When Hurricane Irma (to be followed shortly after by Hurricane Maria) struck the US Virgin Islands, it hit on the very day that school was scheduled to re-open, September 6, 2017.
In actuality, with our school being used as an emergency shelter for an indefinite time period, the school was the last in the entire territory to be re-opened post-storm. We remained closed to the students until mid-November. As employees of the government, we were ordered to report back to work for 2-3 hours each school day, in order to qualify for our full bi-weekly pay. Needless to say, getting up, in almost total darkness, with all of the island’s electricity off, riding through devastated streets and roads to reach the school, which was still being used as a shelter, absent of our students, and then being dismissed by noon, caused me to go through an extreme period of self evaluation.
I’d been living on St.Thomas during four major hurricanes and several smaller menacing tropical storms. I knew that, without a doubt, I was still going to stay here and not fly to the mainland on the “Mercy Flights” nor cruise up on the “Mercy Ships.” No, my self assessment had to do with many other factors. First, my body was not as strong as it was before due to several occurrences and conditions. Second, our local retirement program was showing signs of collapsing within the next several years. I’d been mandatorily paying into that system for 15 years. Third, I found out that after working somewhere for some part of each work day for the past 50 years of my life, I was fully qualified to claim my full Social Security annuity upon my approaching birthday.
Then, as an added blessing, I was notified that I did, indeed, qualify for a small, but greatly appreciated monthly retirement check from my former stateside job, as well as a rather large savings from that former job also (I left a mere $69.00 in my account since 1984, and they’d expected me to claim it since 2014. When I contacted them in 2017 – care to “do the math” as the saying goes?)
So, during the period of “recovery” after the last big hurricane, I found myself at the deciding point which led me to retire. I got up one morning and saw my hubby still peacefully and happily sleeping, as he’d been retired for several years. I woke him up and as I waited for my ride to take me to work, declared, “Babe’s I’ve decided that at age 65, I don’t like leaving the house at this time of morning anymore. And coming home at noon has spoiled me. So, I’m ready to retire.”
He chuckled and answered, “It’s about time! I told you to retire 5 years ago.”
So, that is exactly what I did at the end of the 2017-2018 school term. And I never knew what freedom felt like until I had the chance to sit on my porch, not worrying about being late, or what to wear, or anything of the like. Some mornings, I’d purposely sit outside early to gleefully wave to my neighbors who were going to work and the students who were going to school. But after a few weeks, I began to feel a very strange sensation…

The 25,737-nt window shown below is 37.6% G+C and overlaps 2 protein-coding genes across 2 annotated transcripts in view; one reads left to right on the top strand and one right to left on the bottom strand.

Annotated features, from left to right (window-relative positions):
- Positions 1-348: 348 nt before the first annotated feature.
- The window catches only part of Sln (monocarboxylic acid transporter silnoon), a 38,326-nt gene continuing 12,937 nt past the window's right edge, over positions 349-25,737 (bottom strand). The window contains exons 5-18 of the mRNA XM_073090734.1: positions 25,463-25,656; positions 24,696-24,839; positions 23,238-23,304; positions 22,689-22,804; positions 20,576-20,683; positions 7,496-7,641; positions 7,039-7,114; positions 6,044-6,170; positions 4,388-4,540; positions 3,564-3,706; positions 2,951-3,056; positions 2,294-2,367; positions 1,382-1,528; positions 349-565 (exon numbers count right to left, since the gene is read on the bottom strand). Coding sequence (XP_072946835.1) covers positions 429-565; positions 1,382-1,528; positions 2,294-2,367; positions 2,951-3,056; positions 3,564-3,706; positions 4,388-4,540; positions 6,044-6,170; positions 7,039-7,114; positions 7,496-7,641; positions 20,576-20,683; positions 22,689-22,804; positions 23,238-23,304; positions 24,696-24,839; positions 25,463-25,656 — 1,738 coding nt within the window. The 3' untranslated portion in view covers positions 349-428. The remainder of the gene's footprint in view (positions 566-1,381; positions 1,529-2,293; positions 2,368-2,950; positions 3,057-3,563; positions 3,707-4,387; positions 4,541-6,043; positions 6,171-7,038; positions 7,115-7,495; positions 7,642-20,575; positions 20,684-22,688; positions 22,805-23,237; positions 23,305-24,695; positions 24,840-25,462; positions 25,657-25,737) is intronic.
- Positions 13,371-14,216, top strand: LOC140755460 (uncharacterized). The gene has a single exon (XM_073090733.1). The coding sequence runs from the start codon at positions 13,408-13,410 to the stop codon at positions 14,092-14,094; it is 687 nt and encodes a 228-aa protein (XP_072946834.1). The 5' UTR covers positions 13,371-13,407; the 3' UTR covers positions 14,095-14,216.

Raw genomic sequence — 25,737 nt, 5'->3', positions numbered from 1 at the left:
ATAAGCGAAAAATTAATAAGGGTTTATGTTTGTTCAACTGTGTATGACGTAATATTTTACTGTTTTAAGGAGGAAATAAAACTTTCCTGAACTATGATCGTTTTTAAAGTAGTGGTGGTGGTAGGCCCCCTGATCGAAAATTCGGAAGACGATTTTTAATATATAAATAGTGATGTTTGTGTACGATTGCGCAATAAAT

I felt guilty because I had absolutely no place to go or anything to do, unless I specifically planned to go out and do something. Every single day of my life, since I was a pre-teen, my days consisted of keeping busy. I wasn’t sure what to do with myself now.
So, I had a long comical chat between me, myself, and I, and began to rekindle my love of writing. The additional money sent to me from my former home state afforded me the opportunity to have my hurricane journal, two poetry books, and my very first children’s story book published. I also began making frequent trips to what has become my favorite “get-out-of-town” resort, due to great food, good prices, and a soothing pool (which is free to use by restaurant patrons ) several times per week. I resumed designing and sewing my own beach fashions, as well as designing stationary and greeting cards, and hand fans. I realized that I’d become so used to working for so many years, that sitting on my porch just to chill out and relax felt so foreign and uncomfortable to me. Has this happened to anyone else?
I found myself feeling extremely uncomfortable if I woke up and didn’t want to do anything for the day, and simply watched TV instead. The guilt was heavy. My husband and his retired friends go out and fix car and boat engines, or work on other ventures like photography and videography for special events, but he has no problem hanging around the house if no one calls him to go and help out. But for me, my first year as a retiree felt weird!
Then, too, I began to miss my former students. So, I began to revise another role that Mom had forced upon me in my pre-teen years that became a meaningful part of my young life: volunteerism. I had been using my love and talent for the performing arts and handicrafts-making to help children turn to these types of activities to avoid getting involved in negative leisure time activities. And I had 34 years of experience successfully organizing Kids Activities Clubs throughout our island. So I decided to resume my position as a Volunteer Recess Club Organizer and I reported back to school two days per week for 2 1/2 hours per day. That’s what I had previously done for the past few years during neighborhood summer camps.
I’ve learned that now, in my mid 60s, my prime hours of productivity are between the hours of 10am and 1pm. And this schedule not only works out for my volunteer work with the students, but it also works well when I voluntarily take my dancers on Saturdays to entertain the elderly residents at a few neighborhood senior centers. So, this has made me an advocate for my fellow retirees.
If you, too, have moments when you feel an attack of “Retirement Guilt” creeping up on you, do exactly what I do – become a volunteer! If you’re anything like me, you won’t regret it!
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